As you see your edges improve, make sure that you're not sacrificing the fine detail you captured in STEP FOUR.
If you have some traces of the colors from your old background on the edges of your subject, click on the "Decontaminate Colors" box.
Use the "Amount" slider as you watch how it affects your image in the Active Image Area.
If you don't have any color contamination on your image you can leave this box unchecked.
Click on the "Output To" field to see a list of options for your new Selection.
I like the "New Layer with Layer Mask" option because it's very versatile. When you choose it, Photoshop Elements will duplicate your Background Layer and turn your Selection into a Layer Mask on the new duplicate Layer.
Now click "OK" to close the Refine Edge dialog box and commit to
Look at the Layers Panel and you'll see the new Layer and Layer Mask that was created from the adjustments you made in the Refine Edge dialog box. It's named "Background Copy" by default.
Also notice that Elements turned off the visibility of the Background Layer as indicated by the red diagonal line across the Eye icon.
Over in the Active Image Area you will see your subject surrounded by the gray and white checkerboard pattern that represents transparency in Photoshop Elements.
After closing out of the Refine Edge dialog box your new "Background copy" Layer should be active in the Layers Panel, indicated by being highlighted in blue.
To add a new blank Layer to put our new background on we can click on the "Create a new layer" icon in the Layers Panel. It looks like a sheet of paper with a folded over corner.
But it will add the New Layer above the currently active Layer which is our Background copy Layer. Here's a little trick to add the new Layer below the active Layer.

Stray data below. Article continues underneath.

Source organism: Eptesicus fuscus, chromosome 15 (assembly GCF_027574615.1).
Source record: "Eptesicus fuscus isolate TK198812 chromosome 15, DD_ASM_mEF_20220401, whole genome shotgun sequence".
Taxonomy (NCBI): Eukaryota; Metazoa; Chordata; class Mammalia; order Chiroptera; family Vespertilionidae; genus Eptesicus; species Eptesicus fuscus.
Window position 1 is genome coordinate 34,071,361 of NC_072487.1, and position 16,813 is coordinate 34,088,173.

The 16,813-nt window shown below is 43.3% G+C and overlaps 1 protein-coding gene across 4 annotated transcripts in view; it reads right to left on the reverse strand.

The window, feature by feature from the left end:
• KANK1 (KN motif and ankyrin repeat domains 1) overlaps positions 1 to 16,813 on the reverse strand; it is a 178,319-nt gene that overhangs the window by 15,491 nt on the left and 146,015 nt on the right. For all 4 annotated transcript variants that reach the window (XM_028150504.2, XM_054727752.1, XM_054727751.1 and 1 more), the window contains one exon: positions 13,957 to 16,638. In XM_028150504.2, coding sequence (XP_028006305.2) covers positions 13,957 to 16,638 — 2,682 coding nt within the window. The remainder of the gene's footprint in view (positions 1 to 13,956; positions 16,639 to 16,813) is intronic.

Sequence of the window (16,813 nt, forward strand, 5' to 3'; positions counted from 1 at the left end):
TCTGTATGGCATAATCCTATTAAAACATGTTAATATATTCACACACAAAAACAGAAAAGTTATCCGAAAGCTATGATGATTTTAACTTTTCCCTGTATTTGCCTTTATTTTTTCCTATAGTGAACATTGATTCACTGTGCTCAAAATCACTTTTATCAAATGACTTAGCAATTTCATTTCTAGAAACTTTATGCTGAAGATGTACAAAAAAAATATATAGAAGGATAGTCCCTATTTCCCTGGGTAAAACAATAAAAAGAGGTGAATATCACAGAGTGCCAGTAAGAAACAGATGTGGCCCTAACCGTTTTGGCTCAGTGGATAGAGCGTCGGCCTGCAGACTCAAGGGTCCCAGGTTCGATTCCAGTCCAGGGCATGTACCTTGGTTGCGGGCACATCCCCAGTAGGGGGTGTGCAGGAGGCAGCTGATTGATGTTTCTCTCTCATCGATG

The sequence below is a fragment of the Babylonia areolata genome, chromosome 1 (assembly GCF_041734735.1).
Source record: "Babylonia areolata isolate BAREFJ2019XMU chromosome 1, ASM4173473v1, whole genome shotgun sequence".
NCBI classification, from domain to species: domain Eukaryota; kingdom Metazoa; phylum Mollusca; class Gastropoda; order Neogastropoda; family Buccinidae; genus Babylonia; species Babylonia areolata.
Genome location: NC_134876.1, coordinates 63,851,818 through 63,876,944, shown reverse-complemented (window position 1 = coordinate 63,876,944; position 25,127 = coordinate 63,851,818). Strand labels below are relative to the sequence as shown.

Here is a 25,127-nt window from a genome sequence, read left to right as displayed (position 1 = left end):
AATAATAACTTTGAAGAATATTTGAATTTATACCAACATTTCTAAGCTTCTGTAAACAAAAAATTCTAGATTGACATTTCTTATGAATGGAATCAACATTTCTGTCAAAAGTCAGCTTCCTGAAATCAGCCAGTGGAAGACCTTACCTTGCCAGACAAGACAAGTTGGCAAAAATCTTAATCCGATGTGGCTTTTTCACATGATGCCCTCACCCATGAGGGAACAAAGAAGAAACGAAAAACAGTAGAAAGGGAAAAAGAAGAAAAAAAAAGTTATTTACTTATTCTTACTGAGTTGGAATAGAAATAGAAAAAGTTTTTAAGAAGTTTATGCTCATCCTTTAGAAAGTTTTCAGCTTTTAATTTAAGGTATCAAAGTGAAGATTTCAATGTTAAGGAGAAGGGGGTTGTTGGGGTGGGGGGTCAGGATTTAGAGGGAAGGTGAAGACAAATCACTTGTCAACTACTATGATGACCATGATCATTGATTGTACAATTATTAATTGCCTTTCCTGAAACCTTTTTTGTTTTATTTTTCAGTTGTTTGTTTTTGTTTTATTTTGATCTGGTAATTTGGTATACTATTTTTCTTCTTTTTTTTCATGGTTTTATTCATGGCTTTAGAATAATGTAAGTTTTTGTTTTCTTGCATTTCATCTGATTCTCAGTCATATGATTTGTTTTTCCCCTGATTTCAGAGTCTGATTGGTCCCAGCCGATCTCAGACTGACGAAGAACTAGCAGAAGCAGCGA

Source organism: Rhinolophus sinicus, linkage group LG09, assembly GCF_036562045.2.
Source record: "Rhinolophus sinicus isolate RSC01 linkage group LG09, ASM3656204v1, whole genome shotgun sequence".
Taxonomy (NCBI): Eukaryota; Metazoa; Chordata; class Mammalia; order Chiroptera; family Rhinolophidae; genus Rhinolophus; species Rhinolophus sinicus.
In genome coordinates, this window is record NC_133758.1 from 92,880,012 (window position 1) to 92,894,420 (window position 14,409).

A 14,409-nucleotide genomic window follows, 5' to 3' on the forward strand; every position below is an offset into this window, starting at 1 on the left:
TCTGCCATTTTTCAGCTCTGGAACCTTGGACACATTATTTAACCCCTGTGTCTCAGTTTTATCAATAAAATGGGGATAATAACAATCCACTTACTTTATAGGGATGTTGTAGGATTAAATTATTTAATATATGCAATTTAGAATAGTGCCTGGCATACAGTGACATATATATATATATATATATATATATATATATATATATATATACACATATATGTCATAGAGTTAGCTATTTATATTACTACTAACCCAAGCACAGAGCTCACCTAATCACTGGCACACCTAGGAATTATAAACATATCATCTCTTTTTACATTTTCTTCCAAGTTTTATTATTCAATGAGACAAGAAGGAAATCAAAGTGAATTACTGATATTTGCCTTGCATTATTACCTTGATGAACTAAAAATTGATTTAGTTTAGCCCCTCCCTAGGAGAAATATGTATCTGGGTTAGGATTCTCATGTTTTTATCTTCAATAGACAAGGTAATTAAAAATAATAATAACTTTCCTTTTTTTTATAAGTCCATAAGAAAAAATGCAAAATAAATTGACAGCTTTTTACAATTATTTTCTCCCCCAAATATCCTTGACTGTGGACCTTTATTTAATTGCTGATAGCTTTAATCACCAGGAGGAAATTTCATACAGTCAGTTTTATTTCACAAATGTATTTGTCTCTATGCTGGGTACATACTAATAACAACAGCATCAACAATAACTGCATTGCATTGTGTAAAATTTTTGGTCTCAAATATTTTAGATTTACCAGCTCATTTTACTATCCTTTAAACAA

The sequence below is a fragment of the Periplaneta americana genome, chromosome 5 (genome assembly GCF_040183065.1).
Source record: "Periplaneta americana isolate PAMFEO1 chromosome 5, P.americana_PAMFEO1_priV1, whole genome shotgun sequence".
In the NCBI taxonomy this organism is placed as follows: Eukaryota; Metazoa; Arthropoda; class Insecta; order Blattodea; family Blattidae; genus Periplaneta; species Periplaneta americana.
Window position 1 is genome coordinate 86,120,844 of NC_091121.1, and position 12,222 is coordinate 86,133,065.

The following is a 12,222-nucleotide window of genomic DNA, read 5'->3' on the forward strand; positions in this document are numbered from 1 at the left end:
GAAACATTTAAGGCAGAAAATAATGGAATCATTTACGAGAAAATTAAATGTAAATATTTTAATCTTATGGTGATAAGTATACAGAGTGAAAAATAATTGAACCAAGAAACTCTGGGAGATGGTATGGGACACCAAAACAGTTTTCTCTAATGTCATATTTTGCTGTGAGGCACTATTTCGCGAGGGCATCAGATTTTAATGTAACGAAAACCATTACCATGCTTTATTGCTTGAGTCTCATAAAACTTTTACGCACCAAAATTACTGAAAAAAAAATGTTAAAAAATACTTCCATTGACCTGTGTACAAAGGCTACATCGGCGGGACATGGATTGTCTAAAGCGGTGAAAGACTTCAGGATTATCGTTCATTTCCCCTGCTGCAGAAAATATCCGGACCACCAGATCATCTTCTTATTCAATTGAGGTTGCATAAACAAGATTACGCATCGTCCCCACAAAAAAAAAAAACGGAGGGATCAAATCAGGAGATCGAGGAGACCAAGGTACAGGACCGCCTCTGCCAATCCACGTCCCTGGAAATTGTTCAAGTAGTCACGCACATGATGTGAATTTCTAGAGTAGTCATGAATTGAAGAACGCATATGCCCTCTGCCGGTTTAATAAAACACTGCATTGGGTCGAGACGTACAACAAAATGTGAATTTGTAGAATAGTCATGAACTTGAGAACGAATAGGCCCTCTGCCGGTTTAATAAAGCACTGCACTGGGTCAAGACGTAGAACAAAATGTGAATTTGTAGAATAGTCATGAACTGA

Hold down the Command key on a Mac or the Control key on a PC as you click on the "Create a new layer" icon. And it will add the new Layer below the active Layer. Right where we want it!
A new blank Layer is added below the "Background copy" Layer in the Layers Panel and it's named "Layer 1" by default.
This is the Layer we're going to use to put our new background onto.
There are a couple of different places you can go in Photoshop Elements to make a new background.
One place is the "Fill Layer" dialog box. To get there go up to the Edit Menu and choose "Fill Layer...".
The Fill Layer dialog box will appear. Click on the "Use" field to see a list of options pop-up that you can use to fill your new Layer with.
There are 7 different options. If you know what you want to use, click on it from the pop-up list. If you're not sure what you want to use, click on one of the options from the list to try it.
Now click "OK" to close the dialog box and apply your change.
Another place you can go to make a new background is in the Layers Panel. Click on the half-blue-half-white circle icon. That's the "Create new fill or adjustment layer" icon.
From the pop-up list you can choose any of the 3 options at the top of
One other place you can go to make a new background with those same 3 options is the Layer Menu and choose "New Fill Layer".
And yet another option for you to make a new background is to use a
Have both photos open in PS Elements and consolidated to Tabs.
Click on the Tab at the top of the Active Image Area of the photo that you're using for the new background.
Next, click on the Tab of the Photo you want to make a new background for.
Make sure that the Layer below the Layer with the Layer Mask is active in the Layers Panel.
Then press Press Command-V on a Mac or Control-V on a PC to
"Paste" the photo that you copied into the photo.
Use the Move Tool to resize the new photo background if you need to, and to position it where you want it.
This step is only necessary if after adding your new background, you notice that the edge between your subject and the new background doesn't look good.
In my example I needed to adjust the edge along the subject's face. First, make sure that the Layer Mask is active by clicking on it in the Layers Panel.
Then click on the Brush Tool from the Toolbox to make it active.
Next make sure that you have the Foreground Color set to the right color for your adjustment.
If you need to hide (conceal) some of the original background, choose black. If you need to show (reveal) more of the subject, choose white.
Usually for this type of fix you want a hard-edge Brush. But whether you want a hard-edge or soft-edge Brush, choose it from the Tool Options.
Finally, paint along your edge to adjust it.
And that's it, we're done! Those are the steps to make a new background for your photo.